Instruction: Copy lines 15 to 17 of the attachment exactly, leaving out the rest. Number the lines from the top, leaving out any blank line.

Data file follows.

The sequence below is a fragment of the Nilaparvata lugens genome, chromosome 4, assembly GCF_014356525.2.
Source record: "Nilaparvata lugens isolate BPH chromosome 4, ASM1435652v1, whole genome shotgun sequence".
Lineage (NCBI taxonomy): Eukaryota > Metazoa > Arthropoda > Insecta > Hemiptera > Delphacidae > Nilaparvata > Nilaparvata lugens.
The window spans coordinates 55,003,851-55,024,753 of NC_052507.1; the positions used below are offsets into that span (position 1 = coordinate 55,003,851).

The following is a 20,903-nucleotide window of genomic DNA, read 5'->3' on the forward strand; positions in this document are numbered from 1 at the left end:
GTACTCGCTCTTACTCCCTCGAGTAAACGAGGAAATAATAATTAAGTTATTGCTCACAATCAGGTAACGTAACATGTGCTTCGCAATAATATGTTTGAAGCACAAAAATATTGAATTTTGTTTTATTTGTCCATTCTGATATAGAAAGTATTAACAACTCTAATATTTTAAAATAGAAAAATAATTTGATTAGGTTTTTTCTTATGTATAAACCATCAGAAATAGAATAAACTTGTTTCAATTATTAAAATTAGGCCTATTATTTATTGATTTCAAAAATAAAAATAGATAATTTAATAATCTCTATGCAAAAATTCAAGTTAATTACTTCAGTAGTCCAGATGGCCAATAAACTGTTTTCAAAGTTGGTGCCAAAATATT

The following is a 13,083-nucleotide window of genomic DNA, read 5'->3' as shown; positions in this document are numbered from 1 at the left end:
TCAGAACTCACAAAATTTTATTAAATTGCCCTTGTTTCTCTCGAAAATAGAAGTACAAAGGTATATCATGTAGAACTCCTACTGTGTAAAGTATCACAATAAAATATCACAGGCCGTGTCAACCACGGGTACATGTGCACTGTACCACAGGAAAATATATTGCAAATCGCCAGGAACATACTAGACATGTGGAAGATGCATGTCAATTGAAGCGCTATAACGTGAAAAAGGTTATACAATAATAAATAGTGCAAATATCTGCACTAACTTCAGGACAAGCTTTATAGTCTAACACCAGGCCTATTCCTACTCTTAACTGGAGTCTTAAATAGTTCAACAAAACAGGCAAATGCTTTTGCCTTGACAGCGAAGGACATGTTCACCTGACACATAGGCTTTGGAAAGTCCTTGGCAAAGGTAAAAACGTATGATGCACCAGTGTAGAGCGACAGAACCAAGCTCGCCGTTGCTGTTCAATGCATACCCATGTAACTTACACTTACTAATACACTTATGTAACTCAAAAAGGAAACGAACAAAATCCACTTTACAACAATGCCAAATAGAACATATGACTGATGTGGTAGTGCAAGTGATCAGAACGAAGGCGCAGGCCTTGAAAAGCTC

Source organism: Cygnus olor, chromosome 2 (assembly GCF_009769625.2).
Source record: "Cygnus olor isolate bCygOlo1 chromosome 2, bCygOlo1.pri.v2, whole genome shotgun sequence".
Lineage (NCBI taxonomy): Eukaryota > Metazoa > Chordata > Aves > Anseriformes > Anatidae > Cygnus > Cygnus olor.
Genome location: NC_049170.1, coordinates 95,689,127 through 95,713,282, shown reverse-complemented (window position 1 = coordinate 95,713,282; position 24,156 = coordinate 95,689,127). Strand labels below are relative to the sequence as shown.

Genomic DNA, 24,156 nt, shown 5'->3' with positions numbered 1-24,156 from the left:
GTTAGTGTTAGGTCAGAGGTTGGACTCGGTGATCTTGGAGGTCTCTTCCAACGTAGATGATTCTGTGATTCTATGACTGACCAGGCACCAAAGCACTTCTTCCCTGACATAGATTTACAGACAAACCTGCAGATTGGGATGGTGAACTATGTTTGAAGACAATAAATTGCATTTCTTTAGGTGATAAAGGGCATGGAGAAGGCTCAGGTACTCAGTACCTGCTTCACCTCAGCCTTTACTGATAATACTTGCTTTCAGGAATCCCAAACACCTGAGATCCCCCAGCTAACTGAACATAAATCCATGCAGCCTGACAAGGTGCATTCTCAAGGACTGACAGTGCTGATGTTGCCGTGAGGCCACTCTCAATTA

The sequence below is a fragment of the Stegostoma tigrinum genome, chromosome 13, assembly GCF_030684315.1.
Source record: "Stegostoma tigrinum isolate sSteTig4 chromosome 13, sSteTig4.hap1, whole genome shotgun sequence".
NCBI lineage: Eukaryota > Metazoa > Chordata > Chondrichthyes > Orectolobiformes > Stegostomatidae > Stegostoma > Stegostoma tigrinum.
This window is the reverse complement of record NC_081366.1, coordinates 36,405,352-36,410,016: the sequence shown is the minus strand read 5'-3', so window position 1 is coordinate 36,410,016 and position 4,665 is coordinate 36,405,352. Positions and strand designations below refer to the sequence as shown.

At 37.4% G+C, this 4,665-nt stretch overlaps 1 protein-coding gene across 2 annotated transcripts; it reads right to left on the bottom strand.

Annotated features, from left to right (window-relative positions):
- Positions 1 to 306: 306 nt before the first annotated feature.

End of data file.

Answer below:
The sequence below is a fragment of the Stegostoma tigrinum genome, chromosome 13, assembly GCF_030684315.1.
Source record: "Stegostoma tigrinum isolate sSteTig4 chromosome 13, sSteTig4.hap1, whole genome shotgun sequence".
NCBI lineage: Eukaryota > Metazoa > Chordata > Chondrichthyes > Orectolobiformes > Stegostomatidae > Stegostoma > Stegostoma tigrinum.